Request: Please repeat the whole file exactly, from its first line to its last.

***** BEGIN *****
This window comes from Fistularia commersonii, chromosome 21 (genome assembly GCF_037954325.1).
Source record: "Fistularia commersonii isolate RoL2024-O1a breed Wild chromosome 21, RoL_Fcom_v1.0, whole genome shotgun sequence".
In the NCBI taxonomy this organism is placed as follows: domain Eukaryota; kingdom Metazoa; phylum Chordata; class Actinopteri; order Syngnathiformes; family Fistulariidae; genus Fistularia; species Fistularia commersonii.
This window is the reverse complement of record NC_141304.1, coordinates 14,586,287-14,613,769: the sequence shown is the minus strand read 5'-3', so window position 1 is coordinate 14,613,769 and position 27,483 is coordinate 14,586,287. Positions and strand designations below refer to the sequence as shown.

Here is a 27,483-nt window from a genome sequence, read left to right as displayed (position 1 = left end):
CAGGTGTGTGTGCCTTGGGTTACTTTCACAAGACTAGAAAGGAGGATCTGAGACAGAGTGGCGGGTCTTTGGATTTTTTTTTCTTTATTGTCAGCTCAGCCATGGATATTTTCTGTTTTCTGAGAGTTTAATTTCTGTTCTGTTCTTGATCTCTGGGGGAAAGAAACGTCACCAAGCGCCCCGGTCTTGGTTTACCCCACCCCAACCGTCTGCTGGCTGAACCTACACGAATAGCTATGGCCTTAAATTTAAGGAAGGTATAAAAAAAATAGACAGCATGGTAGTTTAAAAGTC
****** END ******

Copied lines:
This window comes from Fistularia commersonii, chromosome 21 (genome assembly GCF_037954325.1).
Source record: "Fistularia commersonii isolate RoL2024-O1a breed Wild chromosome 21, RoL_Fcom_v1.0, whole genome shotgun sequence".
In the NCBI taxonomy this organism is placed as follows: domain Eukaryota; kingdom Metazoa; phylum Chordata; class Actinopteri; order Syngnathiformes; family Fistulariidae; genus Fistularia; species Fistularia commersonii.
This window is the reverse complement of record NC_141304.1, coordinates 14,586,287-14,613,769: the sequence shown is the minus strand read 5'-3', so window position 1 is coordinate 14,613,769 and position 27,483 is coordinate 14,586,287. Positions and strand designations below refer to the sequence as shown.

Here is a 27,483-nt window from a genome sequence, read left to right as displayed (position 1 = left end):
CAGGTGTGTGTGCCTTGGGTTACTTTCACAAGACTAGAAAGGAGGATCTGAGACAGAGTGGCGGGTCTTTGGATTTTTTTTTCTTTATTGTCAGCTCAGCCATGGATATTTTCTGTTTTCTGAGAGTTTAATTTCTGTTCTGTTCTTGATCTCTGGGGGAAAGAAACGTCACCAAGCGCCCCGGTCTTGGTTTACCCCACCCCAACCGTCTGCTGGCTGAACCTACACGAATAGCTATGGCCTTAAATTTAAGGAAGGTATAAAAAAAATAGACAGCATGGTAGTTTAAAAGTC